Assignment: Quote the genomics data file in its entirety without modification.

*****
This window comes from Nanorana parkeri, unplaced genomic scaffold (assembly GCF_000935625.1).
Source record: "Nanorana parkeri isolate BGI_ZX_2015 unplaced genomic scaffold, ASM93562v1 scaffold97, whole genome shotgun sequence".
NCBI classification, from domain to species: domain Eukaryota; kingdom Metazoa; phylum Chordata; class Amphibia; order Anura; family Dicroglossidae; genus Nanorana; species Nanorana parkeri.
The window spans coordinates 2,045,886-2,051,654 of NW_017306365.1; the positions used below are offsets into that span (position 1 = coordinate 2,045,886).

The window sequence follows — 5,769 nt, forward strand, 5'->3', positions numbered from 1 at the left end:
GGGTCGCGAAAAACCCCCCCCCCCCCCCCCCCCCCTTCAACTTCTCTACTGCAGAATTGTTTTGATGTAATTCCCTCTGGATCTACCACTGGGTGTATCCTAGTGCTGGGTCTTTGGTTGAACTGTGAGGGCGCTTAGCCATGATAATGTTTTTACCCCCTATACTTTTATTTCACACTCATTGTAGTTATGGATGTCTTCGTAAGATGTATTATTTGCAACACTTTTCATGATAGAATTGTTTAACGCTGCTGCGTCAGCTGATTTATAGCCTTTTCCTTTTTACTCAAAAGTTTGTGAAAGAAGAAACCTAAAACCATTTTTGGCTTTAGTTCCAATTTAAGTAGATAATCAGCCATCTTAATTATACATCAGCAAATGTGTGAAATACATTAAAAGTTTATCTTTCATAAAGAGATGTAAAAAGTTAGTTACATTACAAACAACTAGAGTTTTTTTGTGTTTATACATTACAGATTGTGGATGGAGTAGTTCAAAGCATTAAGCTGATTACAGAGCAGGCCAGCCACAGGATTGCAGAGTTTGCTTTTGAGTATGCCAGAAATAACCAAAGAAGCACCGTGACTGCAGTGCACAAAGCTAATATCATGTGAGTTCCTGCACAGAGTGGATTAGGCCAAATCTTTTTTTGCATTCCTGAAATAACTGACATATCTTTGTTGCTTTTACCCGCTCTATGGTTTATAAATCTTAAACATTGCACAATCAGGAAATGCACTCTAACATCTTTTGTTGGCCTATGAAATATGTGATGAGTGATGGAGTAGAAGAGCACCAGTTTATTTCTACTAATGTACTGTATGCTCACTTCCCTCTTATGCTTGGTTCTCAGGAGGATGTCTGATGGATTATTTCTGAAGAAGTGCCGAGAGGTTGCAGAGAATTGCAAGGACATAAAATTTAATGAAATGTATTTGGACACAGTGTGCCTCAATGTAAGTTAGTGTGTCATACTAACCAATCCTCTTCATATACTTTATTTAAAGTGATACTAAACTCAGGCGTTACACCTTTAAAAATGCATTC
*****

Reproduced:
This window comes from Nanorana parkeri, unplaced genomic scaffold (assembly GCF_000935625.1).
Source record: "Nanorana parkeri isolate BGI_ZX_2015 unplaced genomic scaffold, ASM93562v1 scaffold97, whole genome shotgun sequence".
NCBI classification, from domain to species: domain Eukaryota; kingdom Metazoa; phylum Chordata; class Amphibia; order Anura; family Dicroglossidae; genus Nanorana; species Nanorana parkeri.
The window spans coordinates 2,045,886-2,051,654 of NW_017306365.1; the positions used below are offsets into that span (position 1 = coordinate 2,045,886).

The window sequence follows — 5,769 nt, forward strand, 5'->3', positions numbered from 1 at the left end:
GGGTCGCGAAAAACCCCCCCCCCCCCCCCCCCCCCTTCAACTTCTCTACTGCAGAATTGTTTTGATGTAATTCCCTCTGGATCTACCACTGGGTGTATCCTAGTGCTGGGTCTTTGGTTGAACTGTGAGGGCGCTTAGCCATGATAATGTTTTTACCCCCTATACTTTTATTTCACACTCATTGTAGTTATGGATGTCTTCGTAAGATGTATTATTTGCAACACTTTTCATGATAGAATTGTTTAACGCTGCTGCGTCAGCTGATTTATAGCCTTTTCCTTTTTACTCAAAAGTTTGTGAAAGAAGAAACCTAAAACCATTTTTGGCTTTAGTTCCAATTTAAGTAGATAATCAGCCATCTTAATTATACATCAGCAAATGTGTGAAATACATTAAAAGTTTATCTTTCATAAAGAGATGTAAAAAGTTAGTTACATTACAAACAACTAGAGTTTTTTTGTGTTTATACATTACAGATTGTGGATGGAGTAGTTCAAAGCATTAAGCTGATTACAGAGCAGGCCAGCCACAGGATTGCAGAGTTTGCTTTTGAGTATGCCAGAAATAACCAAAGAAGCACCGTGACTGCAGTGCACAAAGCTAATATCATGTGAGTTCCTGCACAGAGTGGATTAGGCCAAATCTTTTTTTGCATTCCTGAAATAACTGACATATCTTTGTTGCTTTTACCCGCTCTATGGTTTATAAATCTTAAACATTGCACAATCAGGAAATGCACTCTAACATCTTTTGTTGGCCTATGAAATATGTGATGAGTGATGGAGTAGAAGAGCACCAGTTTATTTCTACTAATGTACTGTATGCTCACTTCCCTCTTATGCTTGGTTCTCAGGAGGATGTCTGATGGATTATTTCTGAAGAAGTGCCGAGAGGTTGCAGAGAATTGCAAGGACATAAAATTTAATGAAATGTATTTGGACACAGTGTGCCTCAATGTAAGTTAGTGTGTCATACTAACCAATCCTCTTCATATACTTTATTTAAAGTGATACTAAACTCAGGCGTTACACCTTTAAAAATGCATTC